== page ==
It’s important to remember that social distancing is easier for some than it is for others. Feelings of isolation can be spurred from lack of physical human interaction, loss of routine, and other factors, while staying in may very well feel like the norm for some. Changing our lives due to the pandemic can feel anything but normal, and we all vary in how much we are adapting to life under stay-at-home orders.

According to a CivicScience survey of more than 2,000 U.S. adults this week, the population is pretty split in terms of how one views the difficulty level of social distancing. While the majority of the population hasn’t found it all that difficult (68% saying ‘not very difficult’ + ‘not difficult at all’), still, 33% of adults find it at least somewhat difficult.

Those who feel comfortable being alone are more likely to take the social distance in stride, and those who prefer to be around others are having a harder time. It’s certainly no easy feat to stay home when being around others brings you the most energy or you consider yourself to be outspoken.

Those who are not working but still getting paid find social distancing the most difficult. Those working the same as usual, more, and / or remote are close seconds. Relating with others is often how we deal with day-to-day stress, and if you’re not working, lost your job, or isolated at home, social distancing may feel more difficult.

More nuances can be found when we break down what exactly people miss the most during this period of social distancing. In another study of more than 4,000 U.S. adult respondents, gathering with friends is missed the most by just over one-fourth of the population, followed by dining / drinking out in a close second. 

Maybe surprisingly, other hobbies or activities are less missed at similar rates as each other. Watching sports, going shopping, and physical touch are considered to be missed the most by 10-11% of the adult population. Fitness classes, self-care practices, and playing sports are only missed by a smaller percentage of the population.

Younger people are missing seeing their pals the most, and less likely to say they miss bars and restaurants the most compared to their demographic counterparts. Gen Z is also the group most likely to say they miss playing sports the most, while older Americans miss physical touch.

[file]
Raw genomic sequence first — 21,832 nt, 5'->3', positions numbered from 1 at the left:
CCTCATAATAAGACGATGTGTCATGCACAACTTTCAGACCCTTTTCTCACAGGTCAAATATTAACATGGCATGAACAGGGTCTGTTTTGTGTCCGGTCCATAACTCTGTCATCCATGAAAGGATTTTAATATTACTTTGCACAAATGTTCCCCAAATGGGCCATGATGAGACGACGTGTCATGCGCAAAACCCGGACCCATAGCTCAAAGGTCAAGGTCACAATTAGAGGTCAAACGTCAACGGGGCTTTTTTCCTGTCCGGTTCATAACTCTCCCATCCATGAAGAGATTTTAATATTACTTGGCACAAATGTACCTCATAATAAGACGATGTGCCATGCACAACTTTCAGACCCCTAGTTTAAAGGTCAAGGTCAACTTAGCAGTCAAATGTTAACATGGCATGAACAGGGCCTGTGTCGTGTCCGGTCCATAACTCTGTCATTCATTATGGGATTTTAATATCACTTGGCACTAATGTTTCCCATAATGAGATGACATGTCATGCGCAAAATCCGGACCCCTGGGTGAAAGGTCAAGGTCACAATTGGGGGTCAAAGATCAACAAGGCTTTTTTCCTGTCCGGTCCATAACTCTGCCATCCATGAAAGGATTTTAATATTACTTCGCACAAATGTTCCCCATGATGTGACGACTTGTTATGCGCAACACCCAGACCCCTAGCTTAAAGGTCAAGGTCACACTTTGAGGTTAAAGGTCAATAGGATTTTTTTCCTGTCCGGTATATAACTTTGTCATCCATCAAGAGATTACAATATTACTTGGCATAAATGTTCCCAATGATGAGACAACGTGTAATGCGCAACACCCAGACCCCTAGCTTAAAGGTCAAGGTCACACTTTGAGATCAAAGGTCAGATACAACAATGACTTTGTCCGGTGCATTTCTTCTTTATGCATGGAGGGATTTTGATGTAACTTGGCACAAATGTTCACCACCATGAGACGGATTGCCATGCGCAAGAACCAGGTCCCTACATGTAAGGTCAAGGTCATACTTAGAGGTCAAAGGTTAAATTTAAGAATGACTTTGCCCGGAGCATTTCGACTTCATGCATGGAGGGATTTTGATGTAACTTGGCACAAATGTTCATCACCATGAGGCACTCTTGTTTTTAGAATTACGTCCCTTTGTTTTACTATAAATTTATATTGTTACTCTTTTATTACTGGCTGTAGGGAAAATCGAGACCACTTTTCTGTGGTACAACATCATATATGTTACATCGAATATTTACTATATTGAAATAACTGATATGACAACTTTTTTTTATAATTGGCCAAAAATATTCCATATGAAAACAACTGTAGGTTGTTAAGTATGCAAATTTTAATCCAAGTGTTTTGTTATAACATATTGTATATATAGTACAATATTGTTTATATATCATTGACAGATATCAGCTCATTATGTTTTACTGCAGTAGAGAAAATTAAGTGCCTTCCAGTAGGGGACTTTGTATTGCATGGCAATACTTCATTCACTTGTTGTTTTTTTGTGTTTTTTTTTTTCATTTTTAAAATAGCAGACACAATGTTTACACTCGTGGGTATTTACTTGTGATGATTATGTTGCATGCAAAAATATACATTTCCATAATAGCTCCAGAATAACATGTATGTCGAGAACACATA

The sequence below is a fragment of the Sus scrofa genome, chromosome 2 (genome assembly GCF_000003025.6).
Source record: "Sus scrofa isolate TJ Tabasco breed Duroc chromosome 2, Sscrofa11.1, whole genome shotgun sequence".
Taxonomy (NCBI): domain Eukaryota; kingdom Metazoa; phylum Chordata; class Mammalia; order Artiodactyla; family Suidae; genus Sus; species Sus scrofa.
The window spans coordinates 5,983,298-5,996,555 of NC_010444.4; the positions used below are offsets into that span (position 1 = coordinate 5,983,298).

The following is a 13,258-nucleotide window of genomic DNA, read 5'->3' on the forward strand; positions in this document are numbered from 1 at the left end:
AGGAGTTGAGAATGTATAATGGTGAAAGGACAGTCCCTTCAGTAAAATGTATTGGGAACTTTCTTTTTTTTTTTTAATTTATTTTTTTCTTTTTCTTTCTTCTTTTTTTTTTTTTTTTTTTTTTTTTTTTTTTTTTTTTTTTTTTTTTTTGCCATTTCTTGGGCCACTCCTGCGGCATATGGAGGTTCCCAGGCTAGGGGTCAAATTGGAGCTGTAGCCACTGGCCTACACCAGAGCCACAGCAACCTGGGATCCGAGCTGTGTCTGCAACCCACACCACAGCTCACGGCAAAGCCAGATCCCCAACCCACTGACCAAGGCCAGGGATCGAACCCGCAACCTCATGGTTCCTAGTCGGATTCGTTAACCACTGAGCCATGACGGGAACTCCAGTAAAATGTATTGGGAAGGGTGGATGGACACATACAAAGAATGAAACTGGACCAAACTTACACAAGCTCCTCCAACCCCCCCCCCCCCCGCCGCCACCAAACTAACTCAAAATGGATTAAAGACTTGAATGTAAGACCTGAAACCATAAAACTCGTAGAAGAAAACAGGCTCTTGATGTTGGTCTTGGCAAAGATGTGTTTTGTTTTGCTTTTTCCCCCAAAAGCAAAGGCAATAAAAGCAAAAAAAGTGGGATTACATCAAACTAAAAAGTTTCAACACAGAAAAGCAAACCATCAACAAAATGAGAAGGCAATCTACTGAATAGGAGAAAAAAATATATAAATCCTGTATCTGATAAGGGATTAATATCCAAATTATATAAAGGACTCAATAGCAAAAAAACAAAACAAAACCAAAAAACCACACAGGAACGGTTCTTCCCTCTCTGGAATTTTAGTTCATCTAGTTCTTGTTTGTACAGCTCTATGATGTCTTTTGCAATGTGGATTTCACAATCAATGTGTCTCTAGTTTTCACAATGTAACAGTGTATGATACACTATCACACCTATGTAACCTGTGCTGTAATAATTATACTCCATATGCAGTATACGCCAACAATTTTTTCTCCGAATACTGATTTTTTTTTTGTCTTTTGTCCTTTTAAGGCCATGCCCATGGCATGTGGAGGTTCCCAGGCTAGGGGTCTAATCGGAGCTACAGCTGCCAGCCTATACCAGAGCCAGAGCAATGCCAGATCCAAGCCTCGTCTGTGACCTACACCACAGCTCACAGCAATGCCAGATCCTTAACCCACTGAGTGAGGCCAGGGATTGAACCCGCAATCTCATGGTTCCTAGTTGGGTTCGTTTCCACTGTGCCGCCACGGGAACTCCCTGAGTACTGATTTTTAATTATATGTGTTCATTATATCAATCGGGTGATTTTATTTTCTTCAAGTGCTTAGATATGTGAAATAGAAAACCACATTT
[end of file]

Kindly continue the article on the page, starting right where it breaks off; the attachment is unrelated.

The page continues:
Relationship status has a good bit to do with what a person misses amid the pandemic, too. While married and unmarried people miss things at nearly identical rates, there are more nuances among other groups. Those who are widowed miss shopping more than any other marital demographic. Physical contact is most missed by this those who were previously married, too.

Another key finding is that women miss bars and restaurants at a much lower rate than men do. Men and women are just as likely to miss gatherings with friends, though. The other distinctions are more intuitive.

What you miss the most may be driven by how your work life has (or has not) been impacted by the COVID-19 pandemic. Those working as usual or more and especially those who are working remotely are the most likely to miss gatherings of friends and going out. Interestingly, those who have lost their jobs or are not working (but with pay) are most likely to be in the same boat, followed by those who lost their job and income.  No matter where you fall on the spectrum, you need your friends to help get you through this tough time.

When cross-tabulating the two survey questions in this study (social distancing difficulty and what people miss the most), the data tell us that those taking social distancing the hardest miss seeing people and going out the most, to no surprise.

While stay-at-home orders are crucial to stop the COVID-19 spread, they have a slew of unintended implications on people’s mental health and well-being. CivicScience will continue to track this topic throughout the course of this pandemic and beyond.